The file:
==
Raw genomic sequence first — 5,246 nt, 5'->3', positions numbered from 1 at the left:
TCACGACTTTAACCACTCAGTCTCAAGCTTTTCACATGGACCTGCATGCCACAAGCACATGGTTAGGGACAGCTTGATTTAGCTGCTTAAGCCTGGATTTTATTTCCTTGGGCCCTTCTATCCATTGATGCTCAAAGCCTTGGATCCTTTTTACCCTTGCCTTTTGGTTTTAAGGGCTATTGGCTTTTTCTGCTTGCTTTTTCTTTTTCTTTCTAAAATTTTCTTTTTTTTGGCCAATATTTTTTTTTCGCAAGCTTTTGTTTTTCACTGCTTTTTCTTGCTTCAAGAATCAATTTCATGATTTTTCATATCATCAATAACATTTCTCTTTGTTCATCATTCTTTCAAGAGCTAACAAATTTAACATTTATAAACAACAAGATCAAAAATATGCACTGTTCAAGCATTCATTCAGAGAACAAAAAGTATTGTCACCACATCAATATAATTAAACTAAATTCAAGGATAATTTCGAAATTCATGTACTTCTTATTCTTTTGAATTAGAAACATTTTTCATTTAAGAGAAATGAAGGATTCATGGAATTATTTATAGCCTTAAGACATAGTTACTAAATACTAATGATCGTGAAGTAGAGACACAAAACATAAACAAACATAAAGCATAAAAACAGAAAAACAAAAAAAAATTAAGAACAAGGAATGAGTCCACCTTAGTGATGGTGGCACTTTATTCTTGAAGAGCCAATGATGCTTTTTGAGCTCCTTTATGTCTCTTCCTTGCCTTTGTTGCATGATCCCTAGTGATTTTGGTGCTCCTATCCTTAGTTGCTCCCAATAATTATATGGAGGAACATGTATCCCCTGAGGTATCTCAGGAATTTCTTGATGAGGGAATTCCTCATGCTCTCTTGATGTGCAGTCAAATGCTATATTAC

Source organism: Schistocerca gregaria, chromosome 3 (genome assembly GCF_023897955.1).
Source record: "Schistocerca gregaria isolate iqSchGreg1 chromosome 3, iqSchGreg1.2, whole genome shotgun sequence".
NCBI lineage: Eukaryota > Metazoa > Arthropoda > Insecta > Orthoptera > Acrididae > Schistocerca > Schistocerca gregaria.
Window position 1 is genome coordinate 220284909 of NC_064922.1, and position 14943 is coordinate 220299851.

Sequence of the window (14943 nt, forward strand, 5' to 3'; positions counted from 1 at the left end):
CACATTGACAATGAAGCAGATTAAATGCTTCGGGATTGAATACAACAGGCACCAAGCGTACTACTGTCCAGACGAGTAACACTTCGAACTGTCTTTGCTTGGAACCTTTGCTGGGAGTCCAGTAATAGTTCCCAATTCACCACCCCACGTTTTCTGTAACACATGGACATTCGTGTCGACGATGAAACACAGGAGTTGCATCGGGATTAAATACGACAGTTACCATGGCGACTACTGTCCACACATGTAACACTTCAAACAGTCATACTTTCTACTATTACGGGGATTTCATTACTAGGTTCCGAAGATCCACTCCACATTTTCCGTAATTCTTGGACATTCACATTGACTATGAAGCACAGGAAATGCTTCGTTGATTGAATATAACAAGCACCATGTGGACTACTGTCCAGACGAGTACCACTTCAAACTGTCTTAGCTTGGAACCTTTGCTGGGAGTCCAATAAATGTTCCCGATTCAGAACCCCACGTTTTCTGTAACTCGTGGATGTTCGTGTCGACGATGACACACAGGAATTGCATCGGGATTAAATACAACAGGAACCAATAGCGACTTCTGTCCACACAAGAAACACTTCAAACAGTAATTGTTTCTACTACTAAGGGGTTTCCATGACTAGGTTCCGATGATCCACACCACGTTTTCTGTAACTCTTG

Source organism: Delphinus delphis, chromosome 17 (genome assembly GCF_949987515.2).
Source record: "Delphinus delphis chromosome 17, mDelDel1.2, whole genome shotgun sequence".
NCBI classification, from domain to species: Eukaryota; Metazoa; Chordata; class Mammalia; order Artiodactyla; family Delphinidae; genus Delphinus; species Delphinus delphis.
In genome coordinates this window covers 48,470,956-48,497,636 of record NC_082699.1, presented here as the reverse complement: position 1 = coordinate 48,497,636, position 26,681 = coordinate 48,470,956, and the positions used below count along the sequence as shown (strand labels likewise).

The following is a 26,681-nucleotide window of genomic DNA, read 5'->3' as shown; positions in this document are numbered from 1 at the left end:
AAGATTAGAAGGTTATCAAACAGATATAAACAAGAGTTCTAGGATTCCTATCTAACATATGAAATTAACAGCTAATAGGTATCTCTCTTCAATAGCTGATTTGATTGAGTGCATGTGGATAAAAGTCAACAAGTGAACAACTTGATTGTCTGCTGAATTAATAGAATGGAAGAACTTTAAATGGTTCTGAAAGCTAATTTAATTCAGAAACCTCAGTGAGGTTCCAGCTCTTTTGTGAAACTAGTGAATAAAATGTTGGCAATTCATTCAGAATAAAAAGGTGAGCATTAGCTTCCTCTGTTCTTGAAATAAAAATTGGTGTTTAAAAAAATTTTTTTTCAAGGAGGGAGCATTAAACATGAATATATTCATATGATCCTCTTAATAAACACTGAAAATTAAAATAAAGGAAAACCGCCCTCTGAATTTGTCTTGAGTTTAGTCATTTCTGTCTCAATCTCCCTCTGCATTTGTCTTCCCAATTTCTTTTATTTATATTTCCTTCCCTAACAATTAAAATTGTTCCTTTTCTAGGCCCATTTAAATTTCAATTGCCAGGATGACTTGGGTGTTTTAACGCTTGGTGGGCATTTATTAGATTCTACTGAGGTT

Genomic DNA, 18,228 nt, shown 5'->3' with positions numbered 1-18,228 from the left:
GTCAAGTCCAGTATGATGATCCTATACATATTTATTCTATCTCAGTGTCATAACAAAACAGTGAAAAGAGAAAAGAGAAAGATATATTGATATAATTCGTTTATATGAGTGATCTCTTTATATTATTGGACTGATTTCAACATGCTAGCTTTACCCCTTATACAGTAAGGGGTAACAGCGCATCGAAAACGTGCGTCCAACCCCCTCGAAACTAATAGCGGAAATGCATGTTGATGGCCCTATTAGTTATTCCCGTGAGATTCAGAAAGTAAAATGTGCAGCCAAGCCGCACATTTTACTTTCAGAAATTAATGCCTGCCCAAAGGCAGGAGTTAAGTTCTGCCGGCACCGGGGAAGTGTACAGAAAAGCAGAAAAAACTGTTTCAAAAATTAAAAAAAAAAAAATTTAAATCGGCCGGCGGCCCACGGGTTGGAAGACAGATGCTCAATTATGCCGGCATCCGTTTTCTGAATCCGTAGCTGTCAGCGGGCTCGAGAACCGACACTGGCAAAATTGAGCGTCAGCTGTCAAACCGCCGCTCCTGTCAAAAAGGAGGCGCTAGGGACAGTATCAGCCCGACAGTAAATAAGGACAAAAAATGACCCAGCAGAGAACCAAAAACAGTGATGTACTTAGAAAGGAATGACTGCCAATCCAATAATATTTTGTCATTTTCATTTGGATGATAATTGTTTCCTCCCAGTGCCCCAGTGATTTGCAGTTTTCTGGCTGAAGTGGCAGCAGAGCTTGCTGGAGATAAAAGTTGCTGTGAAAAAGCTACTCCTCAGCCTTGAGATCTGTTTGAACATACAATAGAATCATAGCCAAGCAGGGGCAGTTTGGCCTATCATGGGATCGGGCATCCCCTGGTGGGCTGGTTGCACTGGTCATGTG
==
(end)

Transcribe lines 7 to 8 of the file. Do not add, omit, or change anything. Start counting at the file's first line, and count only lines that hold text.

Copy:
Sequence of the window (14943 nt, forward strand, 5' to 3'; positions counted from 1 at the left end):
CACATTGACAATGAAGCAGATTAAATGCTTCGGGATTGAATACAACAGGCACCAAGCGTACTACTGTCCAGACGAGTAACACTTCGAACTGTCTTTGCTTGGAACCTTTGCTGGGAGTCCAGTAATAGTTCCCAATTCACCACCCCACGTTTTCTGTAACACATGGACATTCGTGTCGACGATGAAACACAGGAGTTGCATCGGGATTAAATACGACAGTTACCATGGCGACTACTGTCCACACATGTAACACTTCAAACAGTCATACTTTCTACTATTACGGGGATTTCATTACTAGGTTCCGAAGATCCACTCCACATTTTCCGTAATTCTTGGACATTCACATTGACTATGAAGCACAGGAAATGCTTCGTTGATTGAATATAACAAGCACCATGTGGACTACTGTCCAGACGAGTACCACTTCAAACTGTCTTAGCTTGGAACCTTTGCTGGGAGTCCAATAAATGTTCCCGATTCAGAACCCCACGTTTTCTGTAACTCGTGGATGTTCGTGTCGACGATGACACACAGGAATTGCATCGGGATTAAATACAACAGGAACCAATAGCGACTTCTGTCCACACAAGAAACACTTCAAACAGTAATTGTTTCTACTACTAAGGGGTTTCCATGACTAGGTTCCGATGATCCACACCACGTTTTCTGTAACTCTTG